“She genuinely wants every student to have the first-year experience she had, where college began to change her life,” said Jennifer Halford, Sharma’s supervisor during her time at the Wildcat Leadership Institute. “She takes the opportunities that come with leadership to heart, and that mostly comes from her kindness. She’s just one of those wonderful people.”
Sharma hadn’t planned to join student government, but as she continued fostering relationships across campus, it became clear that it was a natural fit. She joined Freshman Leadership Opportunity (FLO), which eventually created a pathway to her interest in AS government. In 2018, she was elected AS president after serving in an interim capacity the semester before, the first woman of color to hold that position.
Along the way, she gained a hyperawareness of systemic inequality and barriers to opportunity among underserved communities—and with it, a feeling she hadn’t experienced before.
“I realized that, actually, I had quite a bit of privilege I hadn’t considered,” Sharma said. “I haven’t been in situations of food or housing insecurity. I have always been allowed to have a voice. Many people have not had any of that.”
She has developed a zest for transformation, specifically in creating opportunities for economic and social mobility. Sharma’s job post-graduation will be a global sales position in the Business Leadership program at LinkedIn, a role that should allow her to gain experience perfectly aligned with her undergraduate career in business management. She sees her new position as an opportunity to continue the education she received at Chico State—both the one represented on her diploma, and the body of work she compiled in leadership.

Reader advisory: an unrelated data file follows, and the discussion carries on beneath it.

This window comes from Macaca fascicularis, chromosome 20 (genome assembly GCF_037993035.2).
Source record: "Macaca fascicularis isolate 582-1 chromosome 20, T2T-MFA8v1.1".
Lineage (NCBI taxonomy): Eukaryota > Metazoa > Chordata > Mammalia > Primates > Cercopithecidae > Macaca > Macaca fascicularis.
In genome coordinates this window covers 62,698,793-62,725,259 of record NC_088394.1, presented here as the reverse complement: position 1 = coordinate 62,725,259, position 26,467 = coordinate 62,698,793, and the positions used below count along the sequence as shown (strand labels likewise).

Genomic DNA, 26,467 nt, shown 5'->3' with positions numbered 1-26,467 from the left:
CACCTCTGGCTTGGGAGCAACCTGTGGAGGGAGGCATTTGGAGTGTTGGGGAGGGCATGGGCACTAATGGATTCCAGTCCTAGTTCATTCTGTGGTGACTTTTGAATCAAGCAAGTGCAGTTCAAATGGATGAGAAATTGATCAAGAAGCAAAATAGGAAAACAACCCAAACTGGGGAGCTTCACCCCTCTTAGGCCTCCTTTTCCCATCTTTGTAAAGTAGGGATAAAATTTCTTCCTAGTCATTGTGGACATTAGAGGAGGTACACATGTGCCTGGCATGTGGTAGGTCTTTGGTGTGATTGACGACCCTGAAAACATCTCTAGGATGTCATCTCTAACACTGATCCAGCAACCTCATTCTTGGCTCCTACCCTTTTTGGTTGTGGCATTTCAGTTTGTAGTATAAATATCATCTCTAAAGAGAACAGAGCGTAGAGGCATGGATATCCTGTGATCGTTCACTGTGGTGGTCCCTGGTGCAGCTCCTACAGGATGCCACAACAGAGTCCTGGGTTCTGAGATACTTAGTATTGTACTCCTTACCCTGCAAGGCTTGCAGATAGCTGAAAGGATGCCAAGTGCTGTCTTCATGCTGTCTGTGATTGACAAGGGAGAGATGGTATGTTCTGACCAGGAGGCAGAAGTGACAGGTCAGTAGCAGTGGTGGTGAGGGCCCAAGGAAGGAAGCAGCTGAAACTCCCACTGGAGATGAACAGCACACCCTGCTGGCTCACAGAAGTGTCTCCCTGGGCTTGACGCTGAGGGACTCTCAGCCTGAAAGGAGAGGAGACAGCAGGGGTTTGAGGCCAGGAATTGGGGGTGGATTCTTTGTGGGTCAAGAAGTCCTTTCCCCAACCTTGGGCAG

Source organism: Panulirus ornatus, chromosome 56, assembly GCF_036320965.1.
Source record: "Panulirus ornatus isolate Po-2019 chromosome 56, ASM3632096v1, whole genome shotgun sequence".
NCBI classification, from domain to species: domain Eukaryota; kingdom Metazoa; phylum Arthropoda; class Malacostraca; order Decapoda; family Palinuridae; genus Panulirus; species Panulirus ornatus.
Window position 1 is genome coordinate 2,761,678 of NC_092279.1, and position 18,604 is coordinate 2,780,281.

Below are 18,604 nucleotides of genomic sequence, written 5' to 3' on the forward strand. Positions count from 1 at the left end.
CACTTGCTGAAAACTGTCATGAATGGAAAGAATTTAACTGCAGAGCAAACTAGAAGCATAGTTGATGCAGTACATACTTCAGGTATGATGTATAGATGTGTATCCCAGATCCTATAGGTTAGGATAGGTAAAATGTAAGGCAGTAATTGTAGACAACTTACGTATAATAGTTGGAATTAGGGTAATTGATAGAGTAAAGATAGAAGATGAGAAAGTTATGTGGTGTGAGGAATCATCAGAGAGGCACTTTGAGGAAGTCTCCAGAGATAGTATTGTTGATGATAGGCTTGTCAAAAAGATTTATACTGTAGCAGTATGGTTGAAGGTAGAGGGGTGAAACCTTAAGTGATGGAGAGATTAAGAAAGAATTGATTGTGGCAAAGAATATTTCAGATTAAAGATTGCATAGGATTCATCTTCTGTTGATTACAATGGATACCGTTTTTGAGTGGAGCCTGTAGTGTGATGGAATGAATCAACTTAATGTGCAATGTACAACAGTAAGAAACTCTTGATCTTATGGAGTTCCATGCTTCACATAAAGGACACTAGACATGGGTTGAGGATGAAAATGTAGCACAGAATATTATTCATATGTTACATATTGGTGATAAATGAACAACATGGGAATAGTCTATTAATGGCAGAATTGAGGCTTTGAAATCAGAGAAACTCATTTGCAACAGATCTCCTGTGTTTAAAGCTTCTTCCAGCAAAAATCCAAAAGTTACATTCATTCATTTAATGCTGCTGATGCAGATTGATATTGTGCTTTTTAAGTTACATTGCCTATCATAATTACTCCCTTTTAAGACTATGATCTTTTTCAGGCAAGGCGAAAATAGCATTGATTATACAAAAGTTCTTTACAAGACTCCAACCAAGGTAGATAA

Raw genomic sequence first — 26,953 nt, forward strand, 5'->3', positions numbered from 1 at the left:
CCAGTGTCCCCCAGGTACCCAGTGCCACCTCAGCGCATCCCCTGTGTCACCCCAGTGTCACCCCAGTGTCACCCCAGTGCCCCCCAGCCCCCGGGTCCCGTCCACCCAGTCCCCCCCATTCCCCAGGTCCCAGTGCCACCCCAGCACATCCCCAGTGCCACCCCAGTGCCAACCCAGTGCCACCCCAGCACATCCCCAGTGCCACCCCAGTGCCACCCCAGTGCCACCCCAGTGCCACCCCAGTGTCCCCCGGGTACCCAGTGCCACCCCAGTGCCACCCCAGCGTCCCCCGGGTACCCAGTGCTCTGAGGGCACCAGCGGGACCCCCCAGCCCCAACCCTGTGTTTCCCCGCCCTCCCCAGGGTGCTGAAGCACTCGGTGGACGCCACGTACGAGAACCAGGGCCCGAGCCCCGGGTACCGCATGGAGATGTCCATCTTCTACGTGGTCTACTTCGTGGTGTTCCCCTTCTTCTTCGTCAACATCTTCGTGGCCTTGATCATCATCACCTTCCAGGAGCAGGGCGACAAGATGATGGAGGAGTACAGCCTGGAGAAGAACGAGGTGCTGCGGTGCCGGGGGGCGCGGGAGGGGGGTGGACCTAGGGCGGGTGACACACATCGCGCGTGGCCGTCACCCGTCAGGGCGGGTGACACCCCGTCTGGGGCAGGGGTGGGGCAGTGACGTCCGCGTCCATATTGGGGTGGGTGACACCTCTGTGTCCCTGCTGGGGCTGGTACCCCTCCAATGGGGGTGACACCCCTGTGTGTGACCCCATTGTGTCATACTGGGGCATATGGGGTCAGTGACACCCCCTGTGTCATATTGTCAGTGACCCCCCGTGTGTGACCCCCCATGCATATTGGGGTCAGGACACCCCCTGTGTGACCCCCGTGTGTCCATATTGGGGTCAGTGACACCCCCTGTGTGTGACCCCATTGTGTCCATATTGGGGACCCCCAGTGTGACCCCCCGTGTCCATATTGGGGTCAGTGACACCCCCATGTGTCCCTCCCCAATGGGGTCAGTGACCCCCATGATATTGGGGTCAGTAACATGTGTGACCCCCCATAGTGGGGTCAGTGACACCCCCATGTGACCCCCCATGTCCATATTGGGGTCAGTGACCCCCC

Long-term, Sharma knows she wants to work, in some capacity, in higher education or public administration, possibly even running for office. Halford said Sharma’s experience in supporting others and recognizing her own power to instigate change would suit her well, no matter what she does.
“She’s always open to feedback and that helps ground her and keep her connected to who she is,” Halford said. “She’s always held on to who she is, even as she was discovering who that person was.”
Sharma’s also learned that leadership isn’t always a thankful position. Her greatest struggle as AS president was that she also identifies as a people-pleaser and an achiever, someone who can listen to everyone and who “just gets things done.”
Solutions that satisfy 17,000 students, she found, were hard to come by.
“I’d have these overwhelming days where I’d want to sit down and have a cry,” she said. “But, as I reflect on it, those were necessary to become the leader I want to be. And that’s the beauty of seeking out connections and building relationships—I never had to do it alone.”
As Sharma wraps up her undergraduate career and bows out of AS leadership, she hopes she’ll get some time to check a few more things off the Chico State bucket list before she begins her LinkedIn job in San Francisco. She has her eye on a handful of hikes around the Chico area she hasn’t explored yet. She badly wants one last board game night with her nine roommates, though they still tease her for her unyielding drive to play Uno. She’s got a mile-long book backlog, with Michelle Obama’s Becoming at the top of the list.
“I want to experience everything I can,” Sharma said. “I think we all need to continue to change and to keep finding adventures.”